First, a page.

If you wish to express your opinion on SB 1714 you may write your state senator. To find the address of your senator, go to the senate website at: http://www.flsenate.gov/about/contact.

You may also contact Mitch Rubin at the Florida Beer Wholesalers Association at:

Florida Beer Wholesalers Association
215 South Monroe Street, Suite 340
Tallahassee, FL 32301
(850) 224-2337

WJXT story on SB1714

 
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Posted by on April 25, 2014 in Beer Industry

 

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National food and drink website chooses Cigar City as top 5 brewery

CigarCityBrewingA few weeks ago, I received an email from a reporter for The Daily Meal food and drink website. She sought me out to ask my opinion of the best craft beer breweries in the United States. The premise was simple; she was asking some of the country’s best beer bloggers to name their top three breweries, she was then going to take those breweries and ask the readers of the website to vote on the top 25 from the nominations.

Well, the results are in and the website has published its list of the top 25 craft breweries in the country on their website. You can read the article at The Daily Meal. For the record, my choices were, in this order:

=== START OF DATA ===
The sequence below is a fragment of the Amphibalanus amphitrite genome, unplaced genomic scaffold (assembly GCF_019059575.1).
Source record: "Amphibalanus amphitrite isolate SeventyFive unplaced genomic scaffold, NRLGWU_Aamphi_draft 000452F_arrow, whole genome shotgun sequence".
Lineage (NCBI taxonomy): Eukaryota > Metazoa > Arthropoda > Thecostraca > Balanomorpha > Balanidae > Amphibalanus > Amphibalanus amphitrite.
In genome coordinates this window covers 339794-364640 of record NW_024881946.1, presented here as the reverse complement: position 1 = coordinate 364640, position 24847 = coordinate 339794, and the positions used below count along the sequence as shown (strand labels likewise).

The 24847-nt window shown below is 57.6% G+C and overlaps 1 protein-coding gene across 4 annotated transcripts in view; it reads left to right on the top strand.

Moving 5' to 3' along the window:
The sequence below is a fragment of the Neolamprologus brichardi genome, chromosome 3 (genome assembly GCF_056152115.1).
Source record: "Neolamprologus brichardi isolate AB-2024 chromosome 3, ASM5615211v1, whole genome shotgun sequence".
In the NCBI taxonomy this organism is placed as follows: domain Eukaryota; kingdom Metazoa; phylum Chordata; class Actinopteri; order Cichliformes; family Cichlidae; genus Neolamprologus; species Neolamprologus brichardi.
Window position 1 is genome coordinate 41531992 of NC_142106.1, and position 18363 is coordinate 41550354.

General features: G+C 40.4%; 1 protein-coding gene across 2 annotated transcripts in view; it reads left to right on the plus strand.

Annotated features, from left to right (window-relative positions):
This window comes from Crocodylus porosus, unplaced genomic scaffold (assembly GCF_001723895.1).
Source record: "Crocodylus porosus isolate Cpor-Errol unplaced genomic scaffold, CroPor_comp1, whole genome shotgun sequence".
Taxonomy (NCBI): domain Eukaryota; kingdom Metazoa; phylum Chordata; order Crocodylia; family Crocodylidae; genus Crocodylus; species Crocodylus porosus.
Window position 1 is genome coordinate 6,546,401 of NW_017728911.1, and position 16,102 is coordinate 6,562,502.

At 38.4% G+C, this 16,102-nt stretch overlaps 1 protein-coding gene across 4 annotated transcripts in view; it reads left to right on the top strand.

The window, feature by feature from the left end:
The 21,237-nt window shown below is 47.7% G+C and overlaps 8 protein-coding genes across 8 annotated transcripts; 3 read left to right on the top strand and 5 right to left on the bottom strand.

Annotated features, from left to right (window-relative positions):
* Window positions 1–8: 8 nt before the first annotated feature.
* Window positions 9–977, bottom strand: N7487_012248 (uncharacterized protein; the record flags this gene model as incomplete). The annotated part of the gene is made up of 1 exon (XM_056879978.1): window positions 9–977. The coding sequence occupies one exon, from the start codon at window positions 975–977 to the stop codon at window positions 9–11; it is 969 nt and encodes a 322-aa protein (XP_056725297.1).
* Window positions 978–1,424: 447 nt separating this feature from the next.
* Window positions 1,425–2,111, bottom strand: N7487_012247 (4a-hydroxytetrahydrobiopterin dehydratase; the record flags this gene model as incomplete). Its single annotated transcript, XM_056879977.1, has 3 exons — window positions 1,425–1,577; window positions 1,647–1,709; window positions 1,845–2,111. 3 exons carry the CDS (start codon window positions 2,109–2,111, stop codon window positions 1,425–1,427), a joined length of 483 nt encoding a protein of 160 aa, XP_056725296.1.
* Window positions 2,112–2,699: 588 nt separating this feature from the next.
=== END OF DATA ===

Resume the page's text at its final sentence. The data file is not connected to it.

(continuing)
1. Dogfish Head
  2. Firestone Walker
  3. Cigar City

Note that two of my choices made it into the top five and that Florida’s Cigar City Brewing Co. is one of them. For your convenience, I have included the top 10 breweries on their list. See if you agree with the choices their readers made.

  1. Dogfish Head (Lewes, Del.)
  2. Stone Brewing Company (Escondido, Calif.)
  3. Boulevard Brewing Company (Kansas City, Mo.)
  4. Founders Brewing Company (Grand Rapids, Mich.)
  5. Cigar City Brewing Company (Tampa, Fla.)
  6. New Belgium Brewery (Fort Collins, Colo.)
  7. Lagunitas Brewing Company (Petaluma, Calif.)
  8. Bell’s Brewery (Kalamazoo, Mich.)
  9. Russian River Brewing Company (Santa Rosa, Calif.)
  10. Sierra Nevada (Chico, Calif.)
 
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Posted by on July 30, 2013 in Beer News